06 September 2010

Nuclear energy in Germany, wheat prices in Mozambique and Britain, lower-carbon transit and other green news

Top Stories

Germany agrees to extend life of nuclear power stations.reliability high.
A story in The Guardian says that "Angela Merkel's coalition government has agreed to a two-tier extension of the lifespans of German nuclear power plants after marathon talks laid the groundwork for the country's future energy policy." Newer plants will have their operations extended 14 years beyond the previously planned shutdown date, into the '30s. See The Guardian. [Additional fees levied on nuclear power will be used to stimulate the development of renewable energy sources. Longer operation of the nuclear plants may also reduce the need to build new coal-fired plants, or enable the retirement of some old coal plants.]

Vulnerable Miami Hard at Work on Climate Change Planning.reliability high.
"Climate expert, Dr. Heidi Cullen, of the non-profit media organization Climate Central, reports" on Miami's preparations in a video. Long a leader in emergency planning for hurricanes, Miami-Dade County is developing plans to adapt to climate change impacts. Tax increases will be required. See video at Solveclimate blog.

Companies, Industries, Markets and Supply Chains

Mozambique's food riots – the true face of global warming.reliability medium.
In a comment piece Raj Patel writes that we should look at "the deaths and burning tyres in Mozambique's "food riots" to see what happens when extreme natural phenomena interact with our unjust economic systems." Opinion in The Guardian. [The piece doesn't go into the details of politics in Mozambique which might have contributed to the tension, for instance the low prices the government maintained through the recent elections. And the prices of water and other commodities also rose in Mozambique which contributed to the unrest but can't be blamed on Russian weather. But the author makes an impassioned argument. See also British wheat item below.]

Scientists Criticize System of Certifying Fisheries.reliability medium.
David Jolly posts that some marine scientists have written that the Marine Stewardship Council's seafood certification system is not protecting fish stocks as well as it should. He quotes the opinion piece in Nature: "Objections to MSC certifications are growing. Scores of scientists (including ourselves) and many conservation groups, including Greenpeace, the Pew Environment Group and some national branches of the WWF, have protested over various MSC procedures or certifications. We believe that, as the MSC increasingly risks its credibility, the planet risks losing more wild fish and healthy marine ecosystems." See New York Times Green blog. The Nature opinion piece is behind a $32 pay wall. [All certification systems are compromises between industry and green points of view, and will be periodically subject to criticism.]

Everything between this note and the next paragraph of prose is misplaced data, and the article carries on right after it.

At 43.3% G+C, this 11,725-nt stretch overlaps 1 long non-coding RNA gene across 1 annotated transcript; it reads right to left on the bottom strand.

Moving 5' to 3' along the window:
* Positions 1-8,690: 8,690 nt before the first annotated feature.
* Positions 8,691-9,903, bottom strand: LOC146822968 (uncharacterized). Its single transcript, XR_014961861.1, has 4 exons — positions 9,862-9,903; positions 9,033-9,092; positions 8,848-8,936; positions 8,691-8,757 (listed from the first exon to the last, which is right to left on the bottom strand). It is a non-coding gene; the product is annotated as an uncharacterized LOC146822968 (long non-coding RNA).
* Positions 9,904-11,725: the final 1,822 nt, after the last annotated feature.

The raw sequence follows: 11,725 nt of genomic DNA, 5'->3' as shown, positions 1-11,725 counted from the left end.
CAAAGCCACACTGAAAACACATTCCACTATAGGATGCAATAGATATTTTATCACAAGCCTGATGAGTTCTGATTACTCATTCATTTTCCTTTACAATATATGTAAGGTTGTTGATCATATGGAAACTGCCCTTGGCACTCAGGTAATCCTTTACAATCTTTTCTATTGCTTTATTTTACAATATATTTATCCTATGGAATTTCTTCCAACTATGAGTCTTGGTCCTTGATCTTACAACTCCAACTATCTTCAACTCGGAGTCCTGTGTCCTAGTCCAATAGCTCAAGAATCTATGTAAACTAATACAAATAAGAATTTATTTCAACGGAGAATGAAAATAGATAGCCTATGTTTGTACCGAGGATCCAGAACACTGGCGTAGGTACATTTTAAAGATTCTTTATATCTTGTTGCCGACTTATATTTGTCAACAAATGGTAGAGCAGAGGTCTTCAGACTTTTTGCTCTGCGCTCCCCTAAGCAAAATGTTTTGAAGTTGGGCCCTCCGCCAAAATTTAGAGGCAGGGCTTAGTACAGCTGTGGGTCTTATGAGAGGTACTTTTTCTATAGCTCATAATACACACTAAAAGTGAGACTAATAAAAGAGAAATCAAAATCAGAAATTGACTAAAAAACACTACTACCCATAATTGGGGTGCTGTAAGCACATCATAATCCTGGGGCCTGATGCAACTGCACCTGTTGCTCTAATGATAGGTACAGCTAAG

Rising wheat prices raise fears over UK commitment to biofuels.reliability high.
The UK has one plant to make bioethanol from wheat, and several more under development. "According to the cereals and oilseeds division of the Agriculture  and Horticulture Development Board, the three UK biofuel refineries that are expected to be fully operating by 2014 will require 3m tonnes, one-fifth of the wheat produced in the UK," the article says. But the runup of wheat prices associated with Russia's disastrous summer weather calls the strategy into question. "The 'dash for wheat' could see large amounts of land converted to arable use both in the UK and abroad. Green groups are concerned about what this will mean for developing countries," according to the article in The Guardian. [What will consumers in the UK say if ethanol demand drives up the price of wheat, as it has done to the price of maize in the U.S.? Of course wheat makes up only a few percent of the price of bread in the UK, and bread only a few percent of household budgets, quite different from Mozambique. Don't expect riots.]

New York City Inks Contract for Up to 475 Compressed Natural Gas Buses.reliability medium.
Michael Graham Richard posts: "The Board of the New York Metropolitan Transit Authority (the "MTA") has awarded New Flyer of America a contract for up to 475 buses. The contract is for 135 40-foot compressed natural gas ("CNG") heavy-duty transit buses with options for up to an additional 340 CNG buses." See TreeHugger. Press release here.

Foothill Transit Adds All-Electric Buses to Fleet.reliability high.
In the first deployment of Proterra's EcoRide BE35 all-electric buses by a major transit agency, "Foothill Transit, a public transport provider that operates bus services in Southern San Gabriel and Pomona Valleys, in California," will launch service with the vehicles and a network of charging stations. It has the goal of establishing a full fleet of "clean-fueled vehicles" by 2011. California transit agencies have to purchase 15% of their annual bus orders as zero emission buses starting in 2012. Story at Environmental Leader.

Government and Regulation

Manufacturers to Pay for E-Waste under New Wisconsin Law.reliability high.
"The new law also requires manufacturers to document that at least 80 percent of the electronic items they sell are being recycled, reports Wisconsintrapidstribune.com. Currently, many manufacturers are providing rebates to companies that accept electronics in order to meet state electronic recycling requirements." More on the law's requirements. See Environmental Leader.